Plaintiff asserts that the ALJ erred in assessing the credibility of his subjective complaints because the ALJ believed Plaintiff "should have received more care than he did, should have received more aggressive treatment, should have sought care from specialist, and similar criticisms." (Doc. 13 at 30.) Further, Plaintiff argues the ALJ did not properly consider his daily activities as part of the credibility determination. (Id. at 32.)

On the other hand, Defendant contends that the ALJ's credibility determination was proper because "the ALJ provided a valid basis for not fully crediting Plaintiff's allegations, and his reasons are supported by substantial evidence." (Doc. 14 at 18.) Defendant argues that the ALJ considered several credibility factors, including "inconsistent statements with respect to... drug and alcohol use, " Plaintiff's work history, the treatment received and his compliance thereto, and Plaintiff's daily activities. (Id. at 18-22.) Each of these factors may support an adverse credibility determination. See Fair v. Bowen, 885 F.2d 597, 603 (9th Cir. 1989); see also Thomas v. Barnhart, 278 F.3d 947, 958-59 (9th Cir. 2002).

1. Inconsistent statements

An ALJ may consider "ordinary techniques of credibility evaluation, such as the claimant's reputation for lying, prior inconsistent statements concerning the symptoms, and other testimony by the claimant that appears less than candid." Smolen v. Chater, 80 F.3d 1273, 1284 (9th Cir. 1996). In this case, the ALJ found Plaintiff "provided conflicting information regarding his use of drugs and alcohol." (Doc. 8-3 at 25.) As noted by the ALJ, Plaintiff testified at the first hearing that he had not used illicit drugs such as "crystal methamphetamine, heroin, or cocaine, " but at the second hearing admitted to using crystal methamphetamine. (Id. at 28.) Further, as noted by the ALJ at the hearing, Plaintiff told Dr. Johnson that he had used cocaine, heroin, methamphetamine, and marijuana-all of which Plaintiff denied. (Id. at 63-64.) Thus, the ALJ identified inconsistencies in Plaintiff's testimony and actions, which support the adverse credibility determination.[6]

2. Plaintiff's daily activities

When a claimant spends the day "engaged in activities that are transferable to a work setting, a finding of this fact may be sufficient to discredit a claimant's allegations of a disabling impairment." Morgan v. Comm'r of the Soc. Sec. Admin, 169 F.3d 595, 600 (9th Cir. 1999) (citing Fair, 885 F.2d at 603). For example, a claimant's ability to cook, clean, do laundry and manage finances may be sufficient to support an adverse finding of credibility. See Stubbs-Danielson v. Astrue, 539 F.3d 1169, 1175 (9th Cir. 2008); see also Burch v. Barnhart, 400 F.3d 676, 681 (9th Cir. 2005) (the claimant's activities "suggest she is quite functional. She is able to care for her own personal needs, cook, clean and shop. She interacts with her nephew and boyfriend. She is able to manage her own finances..."). Likewise, an ALJ may conclude "the severity of... limitations were exaggerated" when a claimant exercises, gardens, and participates in community activities. Valentine v. Comm'r of Soc. Sec. Admin., 574 F.3d 685, 693 (9th Cir. 2009).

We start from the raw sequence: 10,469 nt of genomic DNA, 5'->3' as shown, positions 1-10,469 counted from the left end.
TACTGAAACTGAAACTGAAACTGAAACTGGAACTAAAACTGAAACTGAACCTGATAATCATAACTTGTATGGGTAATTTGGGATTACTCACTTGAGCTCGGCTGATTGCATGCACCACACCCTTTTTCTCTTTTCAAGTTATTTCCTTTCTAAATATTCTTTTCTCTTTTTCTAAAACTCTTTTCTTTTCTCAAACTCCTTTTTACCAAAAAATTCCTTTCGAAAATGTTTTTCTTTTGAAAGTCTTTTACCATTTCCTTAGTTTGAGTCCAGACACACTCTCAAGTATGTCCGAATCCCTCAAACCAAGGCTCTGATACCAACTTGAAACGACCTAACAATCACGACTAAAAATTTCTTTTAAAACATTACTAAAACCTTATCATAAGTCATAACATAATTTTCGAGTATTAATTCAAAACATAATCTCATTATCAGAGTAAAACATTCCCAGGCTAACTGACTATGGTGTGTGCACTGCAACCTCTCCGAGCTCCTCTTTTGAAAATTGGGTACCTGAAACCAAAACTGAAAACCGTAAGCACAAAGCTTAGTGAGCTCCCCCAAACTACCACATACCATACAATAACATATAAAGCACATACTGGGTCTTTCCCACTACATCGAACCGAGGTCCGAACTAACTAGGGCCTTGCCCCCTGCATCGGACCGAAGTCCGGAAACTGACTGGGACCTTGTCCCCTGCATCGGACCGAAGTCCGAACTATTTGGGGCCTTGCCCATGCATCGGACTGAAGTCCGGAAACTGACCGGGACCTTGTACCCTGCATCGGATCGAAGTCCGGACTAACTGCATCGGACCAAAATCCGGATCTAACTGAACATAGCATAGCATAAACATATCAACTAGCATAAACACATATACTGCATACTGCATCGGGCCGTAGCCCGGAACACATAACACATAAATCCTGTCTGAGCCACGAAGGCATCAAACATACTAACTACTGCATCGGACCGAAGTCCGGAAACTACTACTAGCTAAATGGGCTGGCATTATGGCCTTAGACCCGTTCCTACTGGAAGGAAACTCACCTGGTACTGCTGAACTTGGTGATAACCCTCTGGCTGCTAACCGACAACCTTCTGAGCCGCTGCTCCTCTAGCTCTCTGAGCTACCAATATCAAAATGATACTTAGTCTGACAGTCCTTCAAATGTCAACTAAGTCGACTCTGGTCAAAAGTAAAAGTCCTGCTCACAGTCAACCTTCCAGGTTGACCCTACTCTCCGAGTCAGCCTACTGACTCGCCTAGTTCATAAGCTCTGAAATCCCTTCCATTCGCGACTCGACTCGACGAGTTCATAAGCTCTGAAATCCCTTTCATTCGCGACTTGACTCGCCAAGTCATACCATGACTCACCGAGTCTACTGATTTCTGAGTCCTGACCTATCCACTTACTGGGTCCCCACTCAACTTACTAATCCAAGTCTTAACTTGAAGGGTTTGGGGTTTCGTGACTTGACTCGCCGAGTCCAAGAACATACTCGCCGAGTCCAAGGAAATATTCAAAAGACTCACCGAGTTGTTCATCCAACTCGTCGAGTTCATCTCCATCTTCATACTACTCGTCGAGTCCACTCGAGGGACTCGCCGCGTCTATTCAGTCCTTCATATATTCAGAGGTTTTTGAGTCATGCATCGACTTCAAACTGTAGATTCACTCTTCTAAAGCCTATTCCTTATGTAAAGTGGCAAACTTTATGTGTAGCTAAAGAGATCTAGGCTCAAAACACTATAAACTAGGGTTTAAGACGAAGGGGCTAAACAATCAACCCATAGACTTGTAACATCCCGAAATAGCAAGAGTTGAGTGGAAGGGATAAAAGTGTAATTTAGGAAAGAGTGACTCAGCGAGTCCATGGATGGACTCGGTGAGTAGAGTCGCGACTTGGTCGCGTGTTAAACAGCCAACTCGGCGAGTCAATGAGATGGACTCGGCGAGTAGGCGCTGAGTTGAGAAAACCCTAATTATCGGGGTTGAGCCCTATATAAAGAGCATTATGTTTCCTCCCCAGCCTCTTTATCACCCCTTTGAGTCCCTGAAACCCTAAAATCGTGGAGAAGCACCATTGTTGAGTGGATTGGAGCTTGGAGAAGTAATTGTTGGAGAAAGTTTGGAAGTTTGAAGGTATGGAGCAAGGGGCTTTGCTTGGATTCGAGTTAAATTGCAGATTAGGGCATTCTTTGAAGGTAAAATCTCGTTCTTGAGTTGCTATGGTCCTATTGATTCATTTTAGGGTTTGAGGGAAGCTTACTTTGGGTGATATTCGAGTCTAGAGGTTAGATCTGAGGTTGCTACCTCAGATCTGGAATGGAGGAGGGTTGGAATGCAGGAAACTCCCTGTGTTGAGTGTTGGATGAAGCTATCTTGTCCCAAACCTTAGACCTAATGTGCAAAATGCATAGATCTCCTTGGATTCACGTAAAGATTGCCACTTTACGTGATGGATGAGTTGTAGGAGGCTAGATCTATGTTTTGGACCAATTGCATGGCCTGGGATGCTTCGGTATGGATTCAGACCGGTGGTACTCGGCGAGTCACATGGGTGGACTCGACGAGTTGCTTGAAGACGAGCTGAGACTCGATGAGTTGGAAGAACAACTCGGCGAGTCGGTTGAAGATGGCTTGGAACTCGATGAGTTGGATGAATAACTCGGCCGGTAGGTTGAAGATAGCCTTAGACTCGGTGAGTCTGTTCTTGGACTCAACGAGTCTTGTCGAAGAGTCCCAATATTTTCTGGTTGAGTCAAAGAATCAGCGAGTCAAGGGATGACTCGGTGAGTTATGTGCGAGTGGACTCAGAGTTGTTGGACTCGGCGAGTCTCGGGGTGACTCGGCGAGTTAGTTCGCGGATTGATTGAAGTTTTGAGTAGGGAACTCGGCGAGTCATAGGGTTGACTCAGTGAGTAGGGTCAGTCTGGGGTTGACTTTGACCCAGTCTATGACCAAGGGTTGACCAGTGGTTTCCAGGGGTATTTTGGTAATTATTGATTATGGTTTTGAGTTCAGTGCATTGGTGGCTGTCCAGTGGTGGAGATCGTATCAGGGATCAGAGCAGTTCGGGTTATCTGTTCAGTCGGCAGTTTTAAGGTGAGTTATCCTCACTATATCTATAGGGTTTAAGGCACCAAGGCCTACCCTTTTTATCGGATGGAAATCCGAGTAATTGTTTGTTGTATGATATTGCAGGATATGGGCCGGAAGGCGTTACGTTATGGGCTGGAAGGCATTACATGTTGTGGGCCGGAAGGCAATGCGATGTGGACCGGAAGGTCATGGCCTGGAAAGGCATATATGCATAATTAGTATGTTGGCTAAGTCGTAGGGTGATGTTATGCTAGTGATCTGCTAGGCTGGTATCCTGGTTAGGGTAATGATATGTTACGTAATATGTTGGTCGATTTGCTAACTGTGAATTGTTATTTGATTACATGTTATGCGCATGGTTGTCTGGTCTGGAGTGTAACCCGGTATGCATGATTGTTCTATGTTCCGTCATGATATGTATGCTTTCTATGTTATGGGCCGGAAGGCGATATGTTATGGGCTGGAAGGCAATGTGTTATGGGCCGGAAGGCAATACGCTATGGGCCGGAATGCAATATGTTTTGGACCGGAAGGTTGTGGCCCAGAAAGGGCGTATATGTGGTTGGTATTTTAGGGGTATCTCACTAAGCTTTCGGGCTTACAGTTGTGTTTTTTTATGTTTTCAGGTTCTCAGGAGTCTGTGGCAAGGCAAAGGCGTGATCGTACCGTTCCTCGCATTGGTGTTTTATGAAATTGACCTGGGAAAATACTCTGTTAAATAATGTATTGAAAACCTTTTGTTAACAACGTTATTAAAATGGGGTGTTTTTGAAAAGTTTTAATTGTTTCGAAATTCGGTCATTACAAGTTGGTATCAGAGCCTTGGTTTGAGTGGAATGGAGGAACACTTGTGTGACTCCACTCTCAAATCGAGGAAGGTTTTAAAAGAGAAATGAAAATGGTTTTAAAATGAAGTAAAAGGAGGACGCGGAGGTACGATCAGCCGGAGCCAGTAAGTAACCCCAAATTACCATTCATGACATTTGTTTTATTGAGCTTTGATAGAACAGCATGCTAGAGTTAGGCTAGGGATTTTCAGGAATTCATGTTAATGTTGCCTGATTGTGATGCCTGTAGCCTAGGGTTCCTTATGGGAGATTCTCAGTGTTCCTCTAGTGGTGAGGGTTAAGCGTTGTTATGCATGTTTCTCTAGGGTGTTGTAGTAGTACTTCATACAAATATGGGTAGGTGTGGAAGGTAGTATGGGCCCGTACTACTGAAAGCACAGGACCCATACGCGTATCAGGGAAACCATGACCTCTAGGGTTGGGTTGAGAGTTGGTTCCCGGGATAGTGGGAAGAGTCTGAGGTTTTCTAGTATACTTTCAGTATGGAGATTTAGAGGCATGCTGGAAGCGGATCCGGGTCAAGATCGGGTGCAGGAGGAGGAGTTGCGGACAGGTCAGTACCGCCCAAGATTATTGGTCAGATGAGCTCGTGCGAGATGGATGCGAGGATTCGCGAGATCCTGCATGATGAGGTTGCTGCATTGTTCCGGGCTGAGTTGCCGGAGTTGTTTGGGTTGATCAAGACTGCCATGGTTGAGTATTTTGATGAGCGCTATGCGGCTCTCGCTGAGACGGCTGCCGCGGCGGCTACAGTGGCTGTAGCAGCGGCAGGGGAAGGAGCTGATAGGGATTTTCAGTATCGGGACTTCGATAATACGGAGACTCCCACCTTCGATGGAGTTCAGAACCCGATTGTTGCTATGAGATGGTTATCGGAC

Here, the ALJ considered daily activities as reported by in the function report and at the administrative hearings. The ALJ noted, "The record reveals that the claimant takes care of his own grooming and hygiene needs without assistance; can cook simple foods; does dishes; can vacuum or sweep[;] can use the telephone and telephone book to look up numbers; pays bills; has a driver's license; gets around by taking a bus or riding his mountain bike; watches television; and reads books or magazines." (Doc. 8-3 at 34, citing Doc. 8-9 at 47.) Further, the ALJ noted that Plaintiff was "able to go out in public such as the grocery store and take public transportation such as the bus." ( Id., citing Doc. 8-9 at 47; see also Doc. 8-10 at 51.) The ALJ found these activities showed Plaintiff was able "to function satisfactorily, " and disputed his allegation of a disabling antisocial disorder. (Id. at 25-26, 35.) The ALJ concluded Plaintiff's activities were "not as limited to the extent one would expect, given the complaints of disabling symptoms and limitations." (Id. at 24.) As the Ninth Circuit explained, "Although the evidence of [the plaintiff's] daily activities may also admit of an interpretation more favorable to [him], the ALJ's interpretation was rational, and [the Court] must uphold the ALJ's decision where the evidence is susceptible to more than one rational interpretation.'" Burch, 400 F.3d at 680 (quoting Magallanes v. Bowen, 881 F.2d 747, 750 (9th Cir. 1989). Therefore, Plaintiff's daily activities support the adverse credibility determination.